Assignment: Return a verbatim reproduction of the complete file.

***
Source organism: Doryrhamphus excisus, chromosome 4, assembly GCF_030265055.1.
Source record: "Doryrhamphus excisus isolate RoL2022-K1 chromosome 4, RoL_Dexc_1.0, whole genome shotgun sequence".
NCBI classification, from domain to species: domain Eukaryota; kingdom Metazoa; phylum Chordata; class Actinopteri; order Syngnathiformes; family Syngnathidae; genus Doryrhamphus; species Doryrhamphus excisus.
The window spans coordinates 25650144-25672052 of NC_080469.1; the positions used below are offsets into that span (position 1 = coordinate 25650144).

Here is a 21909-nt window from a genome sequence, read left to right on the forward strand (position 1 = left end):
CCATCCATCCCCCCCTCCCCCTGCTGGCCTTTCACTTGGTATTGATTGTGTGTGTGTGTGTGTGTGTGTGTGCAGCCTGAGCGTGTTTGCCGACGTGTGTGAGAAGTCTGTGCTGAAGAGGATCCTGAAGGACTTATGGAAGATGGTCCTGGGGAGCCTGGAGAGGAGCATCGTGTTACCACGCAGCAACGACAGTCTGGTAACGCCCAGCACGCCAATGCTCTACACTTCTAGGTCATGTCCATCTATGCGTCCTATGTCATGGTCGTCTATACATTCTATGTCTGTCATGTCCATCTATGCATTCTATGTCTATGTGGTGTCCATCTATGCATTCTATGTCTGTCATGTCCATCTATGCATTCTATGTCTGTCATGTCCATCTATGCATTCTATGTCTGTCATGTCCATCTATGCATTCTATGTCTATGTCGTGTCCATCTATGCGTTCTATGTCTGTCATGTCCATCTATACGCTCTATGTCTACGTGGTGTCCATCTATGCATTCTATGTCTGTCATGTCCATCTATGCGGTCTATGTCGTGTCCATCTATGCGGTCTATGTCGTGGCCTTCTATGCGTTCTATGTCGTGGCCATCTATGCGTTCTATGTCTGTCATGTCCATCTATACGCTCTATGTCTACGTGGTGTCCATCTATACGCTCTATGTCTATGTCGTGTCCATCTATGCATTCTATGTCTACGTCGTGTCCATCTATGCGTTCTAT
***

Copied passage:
Source organism: Doryrhamphus excisus, chromosome 4, assembly GCF_030265055.1.
Source record: "Doryrhamphus excisus isolate RoL2022-K1 chromosome 4, RoL_Dexc_1.0, whole genome shotgun sequence".
NCBI classification, from domain to species: domain Eukaryota; kingdom Metazoa; phylum Chordata; class Actinopteri; order Syngnathiformes; family Syngnathidae; genus Doryrhamphus; species Doryrhamphus excisus.
The window spans coordinates 25650144-25672052 of NC_080469.1; the positions used below are offsets into that span (position 1 = coordinate 25650144).

Here is a 21909-nt window from a genome sequence, read left to right on the forward strand (position 1 = left end):
CCATCCATCCCCCCCTCCCCCTGCTGGCCTTTCACTTGGTATTGATTGTGTGTGTGTGTGTGTGTGTGTGTGCAGCCTGAGCGTGTTTGCCGACGTGTGTGAGAAGTCTGTGCTGAAGAGGATCCTGAAGGACTTATGGAAGATGGTCCTGGGGAGCCTGGAGAGGAGCATCGTGTTACCACGCAGCAACGACAGTCTGGTAACGCCCAGCACGCCAATGCTCTACACTTCTAGGTCATGTCCATCTATGCGTCCTATGTCATGGTCGTCTATACATTCTATGTCTGTCATGTCCATCTATGCATTCTATGTCTATGTGGTGTCCATCTATGCATTCTATGTCTGTCATGTCCATCTATGCATTCTATGTCTGTCATGTCCATCTATGCATTCTATGTCTGTCATGTCCATCTATGCATTCTATGTCTATGTCGTGTCCATCTATGCGTTCTATGTCTGTCATGTCCATCTATACGCTCTATGTCTACGTGGTGTCCATCTATGCATTCTATGTCTGTCATGTCCATCTATGCGGTCTATGTCGTGTCCATCTATGCGGTCTATGTCGTGGCCTTCTATGCGTTCTATGTCGTGGCCATCTATGCGTTCTATGTCTGTCATGTCCATCTATACGCTCTATGTCTACGTGGTGTCCATCTATACGCTCTATGTCTATGTCGTGTCCATCTATGCATTCTATGTCTACGTCGTGTCCATCTATGCGTTCTAT